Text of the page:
In the Senate, Jones advanced to a leadership position as Majority Whip, a post he held from 1924 to 1929. He also served as chairman of several committees, including: Industrial Expositions (61st Congress); Fisheries (62nd Congress); Disposition of Useless Executive Papers (64th and 65th Congresses); Investigate Trespassers Upon Indian Land (65th Congress); Commerce (66th through 71st Congresses); and Appropriations (71st and 72nd Congresses).
Jones was a successful advocate for federal investment in the Pacific Northwest. He secured funding for several irrigation projects, which particularly aided farmers in the more arid eastern part of the state. In 1906 he proposed a bill requiring the Yakama Nation to give up three-quarters of their land in order to gain any irrigation rights. This was opposed not only by the confederated tribes but by their allied European-American advocates, such as Lucullus Virgil McWhorter, a prominent rancher in Yakima who worked to support Native American rights and culture. In 1914 Jones's bill finally died in committee.
Jones also gained construction of a large naval facility, the Puget Sound Navy Yard in Bremerton, on the west side of Puget Sound. It was important to the area economy and continues to provide many jobs in the area. In 1920 he sponsored and secured passage of the Jones Merchant Marine Act, which stipulated that only American ships could carry cargo between American ports, thereby making Alaska dependent on Seattle-based shipping.
Jones was a vocal proponent of prohibition throughout his political career. Initially this aided his popularity, but it likely contributed to his electoral defeat in 1932. The 28-point loss was the second-largest of any major-party nominee in history. More importantly, the Great Depression had set in, and many Republicans lost to Democrats in this election, as voters sought other solutions to growing unemployment. Jones was defeated by Democrat Homer Bone, who swept in with President Franklin D. Roosevelt.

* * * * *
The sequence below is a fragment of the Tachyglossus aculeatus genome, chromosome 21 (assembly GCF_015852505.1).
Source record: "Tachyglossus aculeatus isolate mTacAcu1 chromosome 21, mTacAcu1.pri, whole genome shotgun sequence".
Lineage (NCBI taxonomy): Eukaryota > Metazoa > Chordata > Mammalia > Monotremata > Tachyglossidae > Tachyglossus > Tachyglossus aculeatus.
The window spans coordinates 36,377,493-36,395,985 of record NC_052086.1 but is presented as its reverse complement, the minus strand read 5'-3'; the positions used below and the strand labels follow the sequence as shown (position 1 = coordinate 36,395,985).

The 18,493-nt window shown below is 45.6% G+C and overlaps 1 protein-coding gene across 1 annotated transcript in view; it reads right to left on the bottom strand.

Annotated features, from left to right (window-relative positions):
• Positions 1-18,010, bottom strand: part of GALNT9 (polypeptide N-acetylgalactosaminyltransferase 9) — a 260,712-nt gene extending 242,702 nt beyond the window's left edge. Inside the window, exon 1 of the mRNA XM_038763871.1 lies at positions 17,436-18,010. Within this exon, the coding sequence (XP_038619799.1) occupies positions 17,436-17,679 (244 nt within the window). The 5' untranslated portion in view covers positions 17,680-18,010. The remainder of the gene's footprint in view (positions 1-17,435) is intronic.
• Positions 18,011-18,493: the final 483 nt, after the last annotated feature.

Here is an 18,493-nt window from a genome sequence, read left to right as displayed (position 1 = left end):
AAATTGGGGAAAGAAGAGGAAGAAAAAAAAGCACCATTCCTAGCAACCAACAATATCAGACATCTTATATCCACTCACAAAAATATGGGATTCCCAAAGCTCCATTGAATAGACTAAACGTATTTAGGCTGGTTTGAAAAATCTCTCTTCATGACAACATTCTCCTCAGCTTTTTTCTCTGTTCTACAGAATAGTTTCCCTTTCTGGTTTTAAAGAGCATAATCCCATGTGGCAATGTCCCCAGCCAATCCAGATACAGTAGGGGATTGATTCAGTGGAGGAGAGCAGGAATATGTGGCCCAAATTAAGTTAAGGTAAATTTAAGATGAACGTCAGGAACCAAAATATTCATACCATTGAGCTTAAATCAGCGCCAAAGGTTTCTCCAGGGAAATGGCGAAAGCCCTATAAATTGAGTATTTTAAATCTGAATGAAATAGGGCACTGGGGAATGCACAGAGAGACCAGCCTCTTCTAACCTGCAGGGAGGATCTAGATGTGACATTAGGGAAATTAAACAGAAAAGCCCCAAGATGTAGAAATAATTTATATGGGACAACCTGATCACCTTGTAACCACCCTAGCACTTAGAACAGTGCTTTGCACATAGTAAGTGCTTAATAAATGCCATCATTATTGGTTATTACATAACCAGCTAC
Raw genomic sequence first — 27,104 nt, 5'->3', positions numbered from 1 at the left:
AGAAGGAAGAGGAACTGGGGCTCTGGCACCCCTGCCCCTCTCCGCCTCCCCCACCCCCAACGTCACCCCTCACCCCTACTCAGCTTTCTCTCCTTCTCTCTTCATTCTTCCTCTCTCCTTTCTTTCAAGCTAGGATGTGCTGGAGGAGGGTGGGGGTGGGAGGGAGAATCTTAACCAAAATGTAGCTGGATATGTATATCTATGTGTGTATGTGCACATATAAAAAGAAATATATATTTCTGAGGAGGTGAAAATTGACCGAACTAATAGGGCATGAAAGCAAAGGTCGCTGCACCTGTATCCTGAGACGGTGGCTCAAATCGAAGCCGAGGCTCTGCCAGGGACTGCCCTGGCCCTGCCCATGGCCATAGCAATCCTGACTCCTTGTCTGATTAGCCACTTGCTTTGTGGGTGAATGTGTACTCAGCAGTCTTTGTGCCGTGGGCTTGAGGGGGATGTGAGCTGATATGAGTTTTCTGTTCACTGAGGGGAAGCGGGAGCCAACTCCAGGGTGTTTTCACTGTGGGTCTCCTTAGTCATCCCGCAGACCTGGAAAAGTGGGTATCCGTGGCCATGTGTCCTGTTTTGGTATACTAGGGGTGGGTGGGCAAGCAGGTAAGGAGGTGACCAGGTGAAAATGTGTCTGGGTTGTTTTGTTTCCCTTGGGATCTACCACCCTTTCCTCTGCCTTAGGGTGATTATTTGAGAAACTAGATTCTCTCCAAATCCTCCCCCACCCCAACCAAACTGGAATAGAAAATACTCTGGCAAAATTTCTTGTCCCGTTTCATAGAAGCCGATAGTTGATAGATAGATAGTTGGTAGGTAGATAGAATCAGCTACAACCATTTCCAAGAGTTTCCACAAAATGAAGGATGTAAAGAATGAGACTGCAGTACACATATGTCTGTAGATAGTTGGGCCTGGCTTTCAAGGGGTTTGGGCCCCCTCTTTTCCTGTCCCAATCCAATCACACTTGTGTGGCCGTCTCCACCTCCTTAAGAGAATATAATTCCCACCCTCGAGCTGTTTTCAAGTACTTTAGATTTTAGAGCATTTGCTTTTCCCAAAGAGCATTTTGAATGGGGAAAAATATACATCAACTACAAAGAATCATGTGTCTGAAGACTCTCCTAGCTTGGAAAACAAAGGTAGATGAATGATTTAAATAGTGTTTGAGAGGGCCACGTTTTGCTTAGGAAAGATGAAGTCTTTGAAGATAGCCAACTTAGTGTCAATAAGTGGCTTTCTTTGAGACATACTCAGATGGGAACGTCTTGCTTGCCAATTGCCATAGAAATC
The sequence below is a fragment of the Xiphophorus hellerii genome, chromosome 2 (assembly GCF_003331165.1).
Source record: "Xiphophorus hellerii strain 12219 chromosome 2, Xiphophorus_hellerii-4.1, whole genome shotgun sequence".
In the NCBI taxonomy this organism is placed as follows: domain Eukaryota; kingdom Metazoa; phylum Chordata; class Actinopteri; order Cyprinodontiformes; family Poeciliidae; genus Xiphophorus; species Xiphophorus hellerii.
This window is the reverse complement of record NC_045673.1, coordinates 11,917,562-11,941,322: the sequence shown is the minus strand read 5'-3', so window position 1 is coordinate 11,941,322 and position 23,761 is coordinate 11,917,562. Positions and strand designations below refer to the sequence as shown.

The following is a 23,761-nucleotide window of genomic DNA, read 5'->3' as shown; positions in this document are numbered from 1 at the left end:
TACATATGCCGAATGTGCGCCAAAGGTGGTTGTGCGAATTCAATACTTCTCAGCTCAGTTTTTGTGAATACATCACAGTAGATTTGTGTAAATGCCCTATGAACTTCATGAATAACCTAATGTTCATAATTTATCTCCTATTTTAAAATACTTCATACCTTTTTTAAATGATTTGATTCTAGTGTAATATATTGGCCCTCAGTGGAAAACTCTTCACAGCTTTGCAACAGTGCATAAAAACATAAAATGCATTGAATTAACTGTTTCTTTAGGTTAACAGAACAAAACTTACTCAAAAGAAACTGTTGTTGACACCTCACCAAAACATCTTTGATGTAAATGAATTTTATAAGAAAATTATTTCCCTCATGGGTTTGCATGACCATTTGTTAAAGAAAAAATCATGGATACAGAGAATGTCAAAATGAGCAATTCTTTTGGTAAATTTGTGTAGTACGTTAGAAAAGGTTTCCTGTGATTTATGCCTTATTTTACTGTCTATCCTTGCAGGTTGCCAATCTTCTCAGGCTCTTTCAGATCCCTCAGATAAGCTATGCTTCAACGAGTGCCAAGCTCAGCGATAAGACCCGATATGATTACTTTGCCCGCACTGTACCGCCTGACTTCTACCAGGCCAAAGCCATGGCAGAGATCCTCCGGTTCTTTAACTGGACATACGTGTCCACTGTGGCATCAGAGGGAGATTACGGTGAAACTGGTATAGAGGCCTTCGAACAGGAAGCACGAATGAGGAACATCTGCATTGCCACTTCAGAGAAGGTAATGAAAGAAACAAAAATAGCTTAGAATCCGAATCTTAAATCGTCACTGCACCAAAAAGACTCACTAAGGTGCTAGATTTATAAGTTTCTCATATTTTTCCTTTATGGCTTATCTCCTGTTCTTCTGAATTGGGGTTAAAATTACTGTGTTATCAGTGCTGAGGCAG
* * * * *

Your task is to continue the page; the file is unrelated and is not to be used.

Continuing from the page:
Death and burial
Jones died in Seattle on November 19, 1932, shortly after losing reelection to his Senate seat, but before his final term had expired. A replacement was appointed to serve until the winner of the election took office in 1933. His ashes were interred at Bonney-Watson Mortuary in Seattle.
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- Chapple, Joe Mitchell (February 1, 1910). "Affairs at Washington". National Magazine. Boston, MA: Chapple Publishing Company.
- Jones, Wesley L. (1922). "The Merchant Marine Act of 1920". Proceedings of the Academy of Political Science. New York, NY: Columbia University. p. 233.
- Office of the Historian. "Biography, Wesley Livsey Jones". history.house.gov/. Washington, DC: United States House of Representatives. Retrieved September 27, 2017.
- "Biographical Notes, Wesley L. Jones Papers, 1896-1932". Archives West. Eugene, OR: Orbis Cascade Alliance. 2007. Retrieved September 29, 2017.
- "Senator Jones of Washington Dies". Charleston Daily Mail. Charleston, SC. United Press. November 19, 1932. p. 1 – via Newspapers.com.